|by Nick Charney|
As I mentioned previously, my interests have shifted (See: On Professional Maturation). In sum, I have been thinking about life differently than I have in the past. If I had to describe the feeling, I would say it was something akin to a patient appreciation for the richness of experience.
I can’t pinpoint the source of the feeling but it’s starting to permeate through every facet of my life. The best way to describe it is to borrow an explanation from Angela Duckworth, who wrote a book entitled Grit about perseverance, which I currently reading. I did however catch her on Freakonomics Podcast over the summer, and her explanation – the one I want to pull from – struck me.
She spoke about the need for novelty in one’s life; how it is natural to seek out new experiences but acting on that need too often can have negative consequences. Pursuing novel work for example, through a series of lateral moves comes at the cost of depth in a particular field and produces generalists.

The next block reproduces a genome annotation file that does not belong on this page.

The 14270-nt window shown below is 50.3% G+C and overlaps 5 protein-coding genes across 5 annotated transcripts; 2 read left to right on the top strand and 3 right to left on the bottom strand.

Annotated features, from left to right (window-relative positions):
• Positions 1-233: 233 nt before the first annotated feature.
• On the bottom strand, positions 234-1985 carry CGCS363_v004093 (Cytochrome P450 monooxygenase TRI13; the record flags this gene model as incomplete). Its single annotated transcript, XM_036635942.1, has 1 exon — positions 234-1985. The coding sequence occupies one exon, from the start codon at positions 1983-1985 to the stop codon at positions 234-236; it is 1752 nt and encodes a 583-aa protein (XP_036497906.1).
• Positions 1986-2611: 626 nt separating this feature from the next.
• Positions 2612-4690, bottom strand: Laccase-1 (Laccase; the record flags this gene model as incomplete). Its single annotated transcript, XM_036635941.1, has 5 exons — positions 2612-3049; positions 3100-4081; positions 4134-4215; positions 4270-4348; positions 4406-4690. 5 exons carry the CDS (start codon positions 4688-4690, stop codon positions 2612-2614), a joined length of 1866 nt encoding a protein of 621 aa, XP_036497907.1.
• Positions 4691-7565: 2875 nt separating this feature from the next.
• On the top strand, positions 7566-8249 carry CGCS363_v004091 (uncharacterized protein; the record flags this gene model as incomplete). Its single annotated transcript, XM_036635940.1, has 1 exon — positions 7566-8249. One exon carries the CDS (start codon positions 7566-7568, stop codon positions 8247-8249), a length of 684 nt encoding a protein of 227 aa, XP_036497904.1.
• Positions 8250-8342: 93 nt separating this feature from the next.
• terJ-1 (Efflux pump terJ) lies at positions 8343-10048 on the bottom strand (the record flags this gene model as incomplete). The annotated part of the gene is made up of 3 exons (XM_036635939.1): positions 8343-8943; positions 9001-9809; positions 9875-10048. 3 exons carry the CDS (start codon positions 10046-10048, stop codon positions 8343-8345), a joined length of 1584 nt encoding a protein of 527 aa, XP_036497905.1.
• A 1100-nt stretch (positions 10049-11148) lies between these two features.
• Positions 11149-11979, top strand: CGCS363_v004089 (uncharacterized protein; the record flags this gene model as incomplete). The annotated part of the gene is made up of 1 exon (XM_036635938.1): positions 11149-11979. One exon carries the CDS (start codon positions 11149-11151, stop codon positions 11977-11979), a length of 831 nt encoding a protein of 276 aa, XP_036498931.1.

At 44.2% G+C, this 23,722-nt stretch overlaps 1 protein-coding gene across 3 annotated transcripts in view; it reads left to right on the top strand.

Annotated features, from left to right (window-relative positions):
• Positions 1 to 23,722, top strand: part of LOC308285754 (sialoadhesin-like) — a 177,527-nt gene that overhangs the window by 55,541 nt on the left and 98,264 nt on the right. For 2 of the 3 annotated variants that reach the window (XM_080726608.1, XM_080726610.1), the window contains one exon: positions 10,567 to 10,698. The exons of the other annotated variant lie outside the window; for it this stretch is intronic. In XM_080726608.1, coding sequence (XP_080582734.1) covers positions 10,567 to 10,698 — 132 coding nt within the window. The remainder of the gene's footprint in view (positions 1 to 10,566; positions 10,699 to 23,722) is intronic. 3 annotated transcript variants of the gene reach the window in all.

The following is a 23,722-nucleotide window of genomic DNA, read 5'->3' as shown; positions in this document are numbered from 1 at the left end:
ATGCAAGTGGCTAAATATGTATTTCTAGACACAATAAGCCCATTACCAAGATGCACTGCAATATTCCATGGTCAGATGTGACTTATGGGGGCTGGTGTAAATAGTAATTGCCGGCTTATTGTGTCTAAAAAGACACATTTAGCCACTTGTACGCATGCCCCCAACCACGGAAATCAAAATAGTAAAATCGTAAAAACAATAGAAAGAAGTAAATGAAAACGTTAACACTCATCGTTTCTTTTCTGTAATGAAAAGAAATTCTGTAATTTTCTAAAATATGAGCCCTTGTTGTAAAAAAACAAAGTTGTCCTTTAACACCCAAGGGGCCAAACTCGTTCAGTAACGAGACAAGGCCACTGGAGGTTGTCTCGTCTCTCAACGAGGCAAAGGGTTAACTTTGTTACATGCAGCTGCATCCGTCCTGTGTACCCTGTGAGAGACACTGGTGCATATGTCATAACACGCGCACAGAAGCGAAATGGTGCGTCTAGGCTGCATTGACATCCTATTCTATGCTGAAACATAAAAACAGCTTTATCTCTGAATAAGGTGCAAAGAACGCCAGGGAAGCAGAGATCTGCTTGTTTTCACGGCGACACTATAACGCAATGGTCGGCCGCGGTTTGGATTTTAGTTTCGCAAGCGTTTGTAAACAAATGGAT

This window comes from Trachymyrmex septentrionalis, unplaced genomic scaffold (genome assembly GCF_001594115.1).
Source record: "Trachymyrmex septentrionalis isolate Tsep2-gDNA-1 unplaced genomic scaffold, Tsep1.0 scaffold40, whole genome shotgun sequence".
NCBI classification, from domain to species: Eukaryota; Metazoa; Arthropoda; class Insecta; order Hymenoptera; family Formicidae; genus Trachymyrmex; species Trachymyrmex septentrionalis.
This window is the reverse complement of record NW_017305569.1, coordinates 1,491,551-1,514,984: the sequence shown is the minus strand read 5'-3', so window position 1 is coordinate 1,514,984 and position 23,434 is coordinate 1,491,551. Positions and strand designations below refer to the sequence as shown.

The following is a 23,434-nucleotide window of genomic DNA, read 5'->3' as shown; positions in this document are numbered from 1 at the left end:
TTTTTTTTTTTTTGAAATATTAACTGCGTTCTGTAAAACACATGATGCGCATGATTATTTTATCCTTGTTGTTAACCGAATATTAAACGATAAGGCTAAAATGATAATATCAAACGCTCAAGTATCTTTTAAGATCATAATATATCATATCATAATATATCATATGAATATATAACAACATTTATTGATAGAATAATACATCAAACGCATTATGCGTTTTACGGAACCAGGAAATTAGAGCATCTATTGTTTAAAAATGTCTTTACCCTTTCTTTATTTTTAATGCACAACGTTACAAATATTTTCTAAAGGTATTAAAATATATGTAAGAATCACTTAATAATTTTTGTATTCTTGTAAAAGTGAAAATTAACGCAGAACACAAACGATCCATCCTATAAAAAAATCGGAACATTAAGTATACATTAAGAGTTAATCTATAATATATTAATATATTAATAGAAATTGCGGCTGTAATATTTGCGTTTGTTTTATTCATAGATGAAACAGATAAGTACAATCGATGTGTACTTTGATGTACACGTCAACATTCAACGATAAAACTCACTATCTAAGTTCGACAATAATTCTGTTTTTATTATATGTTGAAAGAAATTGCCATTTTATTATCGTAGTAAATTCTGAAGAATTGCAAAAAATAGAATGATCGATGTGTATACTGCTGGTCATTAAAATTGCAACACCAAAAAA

The trick, according to Duckworth is being able to satisfy your need for novelty by pursuing the nuance in your field. The best way to do this is to look at everything in your known universe and break it down into its smallest component parts, pick one, and focus on maximizing your understanding, appreciation, or performance of or within that particular subset. This approach simultaneously satisfies your need for novelty but also increases your mastery of your given domain.
I find Duckworth’s logic compelling and I think it applies more broadly. Not only to my work but also in my personal interactions with others and in how I use the internet. I’ve committed mentally to working in my current field for the foreseeable future, I’m pursuing more meaningful relationships with others, and I’m far less interested in what's popular online. In so doing, what I’m finding is that not only do I have a patient appreciation for the richness of experience, but that I enjoy actively cultivating it.